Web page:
Is this person important? It can be tough to tell from just an email address, but it’s a critical question for businesses vetting sales leads. Figuring it out usually meant wasting time digging yourself, or working with shady data provider.
Clearbit wants to make learning who’s behind an email address or company domain name squeaky clean and super simple. With a $2 million seed round from prestigious names like SV Angel and First Round Capital, it’s off to a good start after launching last month. “Our goal is to take a tiny amount of data and extrapolate,” says Clearbit co-founder and CEO Alex MacCaw.
Why would a business want Clearbit? Imagine getting tons of inbound sales leads from an online form, or seeing people sign up for the free tier of your freemium product. With just people’s email addresses, how would you know how your sales team should prioritize contacting these leads?
Clearbit’s API can take that email address and return the person’s name, job title, company, and social media accounts. That could clue you in to whether they’re a company’s CIO with the buying power and you should contact them immediately, a low-level employee trying out your service that you might want to track down if you have time, or some random kid who’s obviously not going to pay for your enterprise software and you can ignore.
Clearbit can also do domain lookups to tell a business what kind of company a lead came from, including their employee count, market categories, and funding raised. This informs a business about whether this lead is from the size and type of company that normally pays for their products and they should follow up with, or a company too big, small, or with the wrong focus to be a likely customer.
The Clearbit API does this by cobbling together both freely available public information. This is basically what you’d get from a Google search, but done automatically by the API. MacCaw claims that means it respects privacy.
Clearbit is also collecting its own data, scraping About pages, SSL certificates, and more. What MacCaw says Clearbit doesn’t do is buy personal data from some shady third party that may have attained it from hackers or spammers. You also have to start with contact information. You can’t punch in a name and get someone’s email address.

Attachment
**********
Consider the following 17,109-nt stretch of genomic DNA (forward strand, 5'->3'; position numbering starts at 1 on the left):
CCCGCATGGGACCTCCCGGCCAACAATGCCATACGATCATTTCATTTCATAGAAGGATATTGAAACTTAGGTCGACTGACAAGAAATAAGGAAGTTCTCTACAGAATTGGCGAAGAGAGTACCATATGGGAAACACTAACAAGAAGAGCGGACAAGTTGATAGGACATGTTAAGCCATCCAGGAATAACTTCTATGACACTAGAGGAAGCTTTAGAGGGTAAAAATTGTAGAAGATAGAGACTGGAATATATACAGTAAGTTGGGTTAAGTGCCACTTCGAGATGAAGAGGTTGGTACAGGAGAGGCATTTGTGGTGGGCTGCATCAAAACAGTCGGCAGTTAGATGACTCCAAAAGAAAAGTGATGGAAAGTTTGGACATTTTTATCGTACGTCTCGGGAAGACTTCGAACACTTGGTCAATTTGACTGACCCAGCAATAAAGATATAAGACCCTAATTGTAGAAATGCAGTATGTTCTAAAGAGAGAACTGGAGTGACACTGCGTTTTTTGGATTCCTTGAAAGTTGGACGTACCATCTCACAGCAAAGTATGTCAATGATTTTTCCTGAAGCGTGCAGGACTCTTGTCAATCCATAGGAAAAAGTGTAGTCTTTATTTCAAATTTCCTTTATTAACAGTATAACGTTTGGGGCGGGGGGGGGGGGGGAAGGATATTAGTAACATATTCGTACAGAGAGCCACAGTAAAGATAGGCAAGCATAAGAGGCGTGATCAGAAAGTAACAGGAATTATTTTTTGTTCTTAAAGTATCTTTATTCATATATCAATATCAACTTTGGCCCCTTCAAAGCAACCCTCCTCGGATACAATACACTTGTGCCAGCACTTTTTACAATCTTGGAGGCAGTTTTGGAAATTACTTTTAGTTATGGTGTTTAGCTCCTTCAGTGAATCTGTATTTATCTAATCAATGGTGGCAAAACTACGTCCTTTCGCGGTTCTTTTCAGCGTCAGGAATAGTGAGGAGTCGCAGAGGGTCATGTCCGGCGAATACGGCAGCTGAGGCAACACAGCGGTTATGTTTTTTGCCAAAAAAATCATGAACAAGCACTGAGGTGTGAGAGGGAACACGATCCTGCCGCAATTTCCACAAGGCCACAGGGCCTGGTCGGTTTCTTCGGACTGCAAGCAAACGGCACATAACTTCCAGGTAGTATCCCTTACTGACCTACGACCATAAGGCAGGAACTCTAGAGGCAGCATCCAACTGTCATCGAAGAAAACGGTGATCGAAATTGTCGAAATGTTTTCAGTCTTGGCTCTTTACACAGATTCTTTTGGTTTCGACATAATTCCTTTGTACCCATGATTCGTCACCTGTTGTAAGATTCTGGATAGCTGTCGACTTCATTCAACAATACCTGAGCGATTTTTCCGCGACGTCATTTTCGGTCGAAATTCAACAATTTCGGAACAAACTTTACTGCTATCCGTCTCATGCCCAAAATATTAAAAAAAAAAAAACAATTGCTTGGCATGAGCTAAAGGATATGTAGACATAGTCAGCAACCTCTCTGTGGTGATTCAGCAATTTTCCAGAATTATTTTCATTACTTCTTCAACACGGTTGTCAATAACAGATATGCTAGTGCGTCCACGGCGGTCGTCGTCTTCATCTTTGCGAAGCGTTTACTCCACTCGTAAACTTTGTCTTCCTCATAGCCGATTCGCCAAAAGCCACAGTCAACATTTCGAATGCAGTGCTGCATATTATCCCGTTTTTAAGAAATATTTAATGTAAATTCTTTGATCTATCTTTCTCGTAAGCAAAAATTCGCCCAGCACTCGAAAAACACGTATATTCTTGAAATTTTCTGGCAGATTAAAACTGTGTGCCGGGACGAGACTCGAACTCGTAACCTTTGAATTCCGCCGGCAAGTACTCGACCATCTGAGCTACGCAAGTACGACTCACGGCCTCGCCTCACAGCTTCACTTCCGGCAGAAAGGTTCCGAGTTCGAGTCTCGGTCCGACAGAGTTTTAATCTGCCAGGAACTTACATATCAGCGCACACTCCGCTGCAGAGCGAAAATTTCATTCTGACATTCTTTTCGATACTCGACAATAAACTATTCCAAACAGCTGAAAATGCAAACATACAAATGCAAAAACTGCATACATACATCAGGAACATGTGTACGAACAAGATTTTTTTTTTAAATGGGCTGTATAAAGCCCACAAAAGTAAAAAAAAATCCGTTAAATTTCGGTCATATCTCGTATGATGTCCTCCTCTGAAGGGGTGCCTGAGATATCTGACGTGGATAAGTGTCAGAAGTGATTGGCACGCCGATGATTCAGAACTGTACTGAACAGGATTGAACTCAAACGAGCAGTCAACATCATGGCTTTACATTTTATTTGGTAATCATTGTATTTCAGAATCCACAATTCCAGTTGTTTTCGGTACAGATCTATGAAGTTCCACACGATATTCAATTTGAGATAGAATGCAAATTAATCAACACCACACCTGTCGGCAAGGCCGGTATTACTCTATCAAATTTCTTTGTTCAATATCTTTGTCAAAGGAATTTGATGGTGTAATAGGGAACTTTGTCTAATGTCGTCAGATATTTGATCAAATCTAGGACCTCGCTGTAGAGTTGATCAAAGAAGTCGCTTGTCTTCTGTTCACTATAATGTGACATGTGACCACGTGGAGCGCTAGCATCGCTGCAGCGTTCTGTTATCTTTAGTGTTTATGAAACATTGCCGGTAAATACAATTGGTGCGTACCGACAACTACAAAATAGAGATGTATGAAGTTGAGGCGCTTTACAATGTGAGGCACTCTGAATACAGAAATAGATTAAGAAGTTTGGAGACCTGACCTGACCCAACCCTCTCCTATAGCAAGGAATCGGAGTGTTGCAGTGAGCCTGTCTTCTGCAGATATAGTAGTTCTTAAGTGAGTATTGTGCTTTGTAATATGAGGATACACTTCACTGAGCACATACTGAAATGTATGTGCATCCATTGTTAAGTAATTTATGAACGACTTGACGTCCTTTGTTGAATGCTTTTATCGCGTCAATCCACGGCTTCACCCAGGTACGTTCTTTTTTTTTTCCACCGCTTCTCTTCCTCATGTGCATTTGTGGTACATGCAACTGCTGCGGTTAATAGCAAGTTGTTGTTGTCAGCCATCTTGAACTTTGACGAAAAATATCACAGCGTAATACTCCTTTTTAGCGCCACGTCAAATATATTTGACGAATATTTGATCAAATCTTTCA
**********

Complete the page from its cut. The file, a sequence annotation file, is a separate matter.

Clearbit also has one last API, which lets businesses look up whether someone is on a government watch list, and therefore might not be a good hire or partner.
Customers for Clearbit’s APIs now include Stripe (MacCaw’s former employer), Intercom, Asana, MailChimp and ZenPayroll. They can just use Clearbit on the back-end, or bake it into their internal office systems, like a little Rapportive tool. The service has simple pricing tiers ranging from $99 a month for about 12,500 calls per API, up to $499 and up for 250,000 calls or more.
“Our aim is not to be a CRM (customer relationship management system). Our goal is to augment their data,” MacCaw tells me. “We want to be the data infrastructure…We won’t have a public face but we’ll be powering things like Stripe.” With over 100 paying customers and 30 percent month-over-month growth thanks to the $2 million it raised from SV Angel, First Round, Fuel Capital, Zetta, and Angels like Naval Ravikant, Clearbit expects to hit break-even soon.
Clearbit’s model is especially smart now considering the rise of bottom-up freemium distribution for enterprise software. Rather than wine-and-dining a CIO, companies like Dropbox and Asana are seducing employees with basic access to a free tier, and hoping that so many sign up that their bosses start paying. Clearbit can help software vendors figure out which users have the buying power.
Competitors like FullContact are also vying to enhance business intelligence data, but MacCaw insists, “None have envisioned this as a data backbone for other businesses.” The deciding factor will be the quality of the data, though. If Clearbit can’t reliably return results for email addresses or domains, customers will look elsewhere.
Next, Clearbit wants to add more APIs, possibly including geofencing, credit checks and background checks.
“Often programmers are called 10X people, “MacCaw concludes. “If you can enable them, they can do 100X. I deeply believe the next generation of innovation is going to come from basic infrastructure improvements.”